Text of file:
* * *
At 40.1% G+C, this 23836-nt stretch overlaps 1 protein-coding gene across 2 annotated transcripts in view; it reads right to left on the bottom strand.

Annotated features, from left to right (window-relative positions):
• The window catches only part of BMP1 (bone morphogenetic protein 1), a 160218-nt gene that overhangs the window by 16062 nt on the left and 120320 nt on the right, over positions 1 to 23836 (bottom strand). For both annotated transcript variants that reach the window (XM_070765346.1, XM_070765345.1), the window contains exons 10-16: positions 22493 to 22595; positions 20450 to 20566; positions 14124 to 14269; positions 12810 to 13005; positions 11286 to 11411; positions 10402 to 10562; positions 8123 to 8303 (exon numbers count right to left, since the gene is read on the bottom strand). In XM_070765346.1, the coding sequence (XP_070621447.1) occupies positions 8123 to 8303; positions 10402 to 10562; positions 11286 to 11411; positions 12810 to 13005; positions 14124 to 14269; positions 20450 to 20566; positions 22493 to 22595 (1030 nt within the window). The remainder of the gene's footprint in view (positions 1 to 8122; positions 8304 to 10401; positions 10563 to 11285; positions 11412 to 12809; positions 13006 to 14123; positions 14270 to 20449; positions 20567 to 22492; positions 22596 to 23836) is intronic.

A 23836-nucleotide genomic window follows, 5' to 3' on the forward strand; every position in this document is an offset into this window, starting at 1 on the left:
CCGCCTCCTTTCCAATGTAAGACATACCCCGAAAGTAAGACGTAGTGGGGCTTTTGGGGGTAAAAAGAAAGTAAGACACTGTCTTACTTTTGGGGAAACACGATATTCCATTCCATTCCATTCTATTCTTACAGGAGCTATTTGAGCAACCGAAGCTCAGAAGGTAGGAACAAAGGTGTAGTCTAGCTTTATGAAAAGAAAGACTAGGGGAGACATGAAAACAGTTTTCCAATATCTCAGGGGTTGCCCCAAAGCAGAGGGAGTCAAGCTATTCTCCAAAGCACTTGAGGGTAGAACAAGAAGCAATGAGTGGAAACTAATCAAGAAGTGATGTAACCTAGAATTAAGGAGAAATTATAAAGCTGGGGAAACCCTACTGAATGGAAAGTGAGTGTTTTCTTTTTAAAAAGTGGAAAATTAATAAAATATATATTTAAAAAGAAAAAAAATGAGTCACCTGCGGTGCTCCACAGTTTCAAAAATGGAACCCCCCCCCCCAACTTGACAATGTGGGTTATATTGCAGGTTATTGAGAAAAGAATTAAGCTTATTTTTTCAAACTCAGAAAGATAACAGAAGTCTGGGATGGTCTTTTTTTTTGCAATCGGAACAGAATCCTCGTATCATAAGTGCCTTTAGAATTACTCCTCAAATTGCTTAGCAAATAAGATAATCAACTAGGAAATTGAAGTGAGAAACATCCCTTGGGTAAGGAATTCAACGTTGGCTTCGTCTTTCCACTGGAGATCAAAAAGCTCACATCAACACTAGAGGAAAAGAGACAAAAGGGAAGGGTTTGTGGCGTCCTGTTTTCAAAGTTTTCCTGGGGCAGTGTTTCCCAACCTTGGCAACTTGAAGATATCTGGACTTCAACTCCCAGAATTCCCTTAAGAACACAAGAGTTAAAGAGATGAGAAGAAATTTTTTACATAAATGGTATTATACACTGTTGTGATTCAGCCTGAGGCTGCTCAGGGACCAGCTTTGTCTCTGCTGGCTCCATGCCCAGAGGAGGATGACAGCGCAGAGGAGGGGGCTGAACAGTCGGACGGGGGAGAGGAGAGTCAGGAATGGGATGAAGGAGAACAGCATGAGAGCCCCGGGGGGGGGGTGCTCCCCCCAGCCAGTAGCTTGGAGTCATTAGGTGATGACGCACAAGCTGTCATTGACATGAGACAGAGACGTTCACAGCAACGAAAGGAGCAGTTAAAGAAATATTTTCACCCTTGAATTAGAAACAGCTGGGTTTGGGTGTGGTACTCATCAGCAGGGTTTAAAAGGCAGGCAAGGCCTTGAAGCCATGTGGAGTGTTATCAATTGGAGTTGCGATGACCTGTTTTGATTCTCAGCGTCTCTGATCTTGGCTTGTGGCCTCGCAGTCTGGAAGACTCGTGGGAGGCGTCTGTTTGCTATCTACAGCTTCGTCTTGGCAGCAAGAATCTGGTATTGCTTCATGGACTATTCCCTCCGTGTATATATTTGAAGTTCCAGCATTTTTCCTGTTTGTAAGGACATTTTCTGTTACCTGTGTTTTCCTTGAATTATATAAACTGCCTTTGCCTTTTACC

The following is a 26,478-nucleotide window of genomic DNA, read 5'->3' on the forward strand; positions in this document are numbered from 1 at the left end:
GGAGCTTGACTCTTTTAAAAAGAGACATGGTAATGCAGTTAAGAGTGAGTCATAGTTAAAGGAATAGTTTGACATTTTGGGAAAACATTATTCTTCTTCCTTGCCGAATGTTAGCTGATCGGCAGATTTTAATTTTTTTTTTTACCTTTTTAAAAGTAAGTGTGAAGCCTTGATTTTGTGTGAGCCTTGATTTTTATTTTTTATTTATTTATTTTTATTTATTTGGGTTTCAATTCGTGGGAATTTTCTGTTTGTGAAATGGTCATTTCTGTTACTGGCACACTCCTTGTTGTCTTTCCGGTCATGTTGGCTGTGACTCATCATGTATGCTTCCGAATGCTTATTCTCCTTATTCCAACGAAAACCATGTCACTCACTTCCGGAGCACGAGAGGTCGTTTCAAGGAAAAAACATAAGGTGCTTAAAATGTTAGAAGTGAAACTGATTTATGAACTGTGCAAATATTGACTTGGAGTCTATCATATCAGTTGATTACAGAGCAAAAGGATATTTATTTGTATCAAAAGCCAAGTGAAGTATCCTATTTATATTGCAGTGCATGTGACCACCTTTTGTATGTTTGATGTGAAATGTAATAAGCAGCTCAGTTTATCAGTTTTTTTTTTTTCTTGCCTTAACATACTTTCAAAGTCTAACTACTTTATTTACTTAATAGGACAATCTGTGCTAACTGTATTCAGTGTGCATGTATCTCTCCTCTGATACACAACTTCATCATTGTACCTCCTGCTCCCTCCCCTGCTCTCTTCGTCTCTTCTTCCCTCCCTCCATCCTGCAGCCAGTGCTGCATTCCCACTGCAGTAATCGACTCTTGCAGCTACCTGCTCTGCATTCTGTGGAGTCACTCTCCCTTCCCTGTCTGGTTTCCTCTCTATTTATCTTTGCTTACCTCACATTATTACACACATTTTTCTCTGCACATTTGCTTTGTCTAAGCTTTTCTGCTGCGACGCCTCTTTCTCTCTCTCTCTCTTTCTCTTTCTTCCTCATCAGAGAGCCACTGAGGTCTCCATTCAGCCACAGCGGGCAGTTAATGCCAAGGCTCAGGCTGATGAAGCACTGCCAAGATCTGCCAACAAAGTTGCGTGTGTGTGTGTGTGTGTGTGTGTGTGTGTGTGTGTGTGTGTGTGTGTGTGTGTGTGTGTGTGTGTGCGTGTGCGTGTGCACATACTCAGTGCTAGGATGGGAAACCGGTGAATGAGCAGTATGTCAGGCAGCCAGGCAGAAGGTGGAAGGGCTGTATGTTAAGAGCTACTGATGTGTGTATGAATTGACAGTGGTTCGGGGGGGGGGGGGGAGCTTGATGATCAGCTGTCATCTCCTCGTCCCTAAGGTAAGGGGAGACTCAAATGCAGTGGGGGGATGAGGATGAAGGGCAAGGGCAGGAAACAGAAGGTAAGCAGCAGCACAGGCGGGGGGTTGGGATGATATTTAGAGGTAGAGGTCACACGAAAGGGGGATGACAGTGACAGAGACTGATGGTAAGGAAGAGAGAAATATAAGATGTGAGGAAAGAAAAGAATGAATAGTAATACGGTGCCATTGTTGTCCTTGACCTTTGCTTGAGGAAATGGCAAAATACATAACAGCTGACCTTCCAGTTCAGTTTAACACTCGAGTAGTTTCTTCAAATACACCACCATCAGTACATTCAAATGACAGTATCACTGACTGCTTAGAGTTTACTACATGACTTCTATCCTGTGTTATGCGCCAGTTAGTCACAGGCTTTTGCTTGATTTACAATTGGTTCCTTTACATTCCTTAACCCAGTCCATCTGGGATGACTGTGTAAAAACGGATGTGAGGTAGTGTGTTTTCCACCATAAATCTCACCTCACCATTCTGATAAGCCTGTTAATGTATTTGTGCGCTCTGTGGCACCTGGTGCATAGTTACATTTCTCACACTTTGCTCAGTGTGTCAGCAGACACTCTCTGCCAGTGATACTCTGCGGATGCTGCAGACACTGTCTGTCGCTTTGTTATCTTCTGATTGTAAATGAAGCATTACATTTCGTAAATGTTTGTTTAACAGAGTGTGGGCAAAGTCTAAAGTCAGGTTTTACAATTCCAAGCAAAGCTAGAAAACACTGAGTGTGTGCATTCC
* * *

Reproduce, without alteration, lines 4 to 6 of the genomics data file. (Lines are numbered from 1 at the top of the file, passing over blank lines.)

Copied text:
A 23836-nucleotide genomic window follows, 5' to 3' on the forward strand; every position in this document is an offset into this window, starting at 1 on the left:
CCGCCTCCTTTCCAATGTAAGACATACCCCGAAAGTAAGACGTAGTGGGGCTTTTGGGGGTAAAAAGAAAGTAAGACACTGTCTTACTTTTGGGGAAACACGATATTCCATTCCATTCCATTCTATTCTTACAGGAGCTATTTGAGCAACCGAAGCTCAGAAGGTAGGAACAAAGGTGTAGTCTAGCTTTATGAAAAGAAAGACTAGGGGAGACATGAAAACAGTTTTCCAATATCTCAGGGGTTGCCCCAAAGCAGAGGGAGTCAAGCTATTCTCCAAAGCACTTGAGGGTAGAACAAGAAGCAATGAGTGGAAACTAATCAAGAAGTGATGTAACCTAGAATTAAGGAGAAATTATAAAGCTGGGGAAACCCTACTGAATGGAAAGTGAGTGTTTTCTTTTTAAAAAGTGGAAAATTAATAAAATATATATTTAAAAAGAAAAAAAATGAGTCACCTGCGGTGCTCCACAGTTTCAAAAATGGAACCCCCCCCCCCAACTTGACAATGTGGGTTATATTGCAGGTTATTGAGAAAAGAATTAAGCTTATTTTTTCAAACTCAGAAAGATAACAGAAGTCTGGGATGGTCTTTTTTTTTGCAATCGGAACAGAATCCTCGTATCATAAGTGCCTTTAGAATTACTCCTCAAATTGCTTAGCAAATAAGATAATCAACTAGGAAATTGAAGTGAGAAACATCCCTTGGGTAAGGAATTCAACGTTGGCTTCGTCTTTCCACTGGAGATCAAAAAGCTCACATCAACACTAGAGGAAAAGAGACAAAAGGGAAGGGTTTGTGGCGTCCTGTTTTCAAAGTTTTCCTGGGGCAGTGTTTCCCAACCTTGGCAACTTGAAGATATCTGGACTTCAACTCCCAGAATTCCCTTAAGAACACAAGAGTTAAAGAGATGAGAAGAAATTTTTTACATAAATGGTATTATACACTGTTGTGATTCAGCCTGAGGCTGCTCAGGGACCAGCTTTGTCTCTGCTGGCTCCATGCCCAGAGGAGGATGACAGCGCAGAGGAGGGGGCTGAACAGTCGGACGGGGGAGAGGAGAGTCAGGAATGGGATGAAGGAGAACAGCATGAGAGCCCCGGGGGGGGGGTGCTCCCCCCAGCCAGTAGCTTGGAGTCATTAGGTGATGACGCACAAGCTGTCATTGACATGAGACAGAGACGTTCACAGCAACGAAAGGAGCAGTTAAAGAAATATTTTCACCCTTGAATTAGAAACAGCTGGGTTTGGGTGTGGTACTCATCAGCAGGGTTTAAAAGGCAGGCAAGGCCTTGAAGCCATGTGGAGTGTTATCAATTGGAGTTGCGATGACCTGTTTTGATTCTCAGCGTCTCTGATCTTGGCTTGTGGCCTCGCAGTCTGGAAGACTCGTGGGAGGCGTCTGTTTGCTATCTACAGCTTCGTCTTGGCAGCAAGAATCTGGTATTGCTTCATGGACTATTCCCTCCGTGTATATATTTGAAGTTCCAGCATTTTTCCTGTTTGTAAGGACATTTTCTGTTACCTGTGTTTTCCTTGAATTATATAAACTGCCTTTGCCTTTTACC

The following is a 26,478-nucleotide window of genomic DNA, read 5'->3' on the forward strand; positions in this document are numbered from 1 at the left end: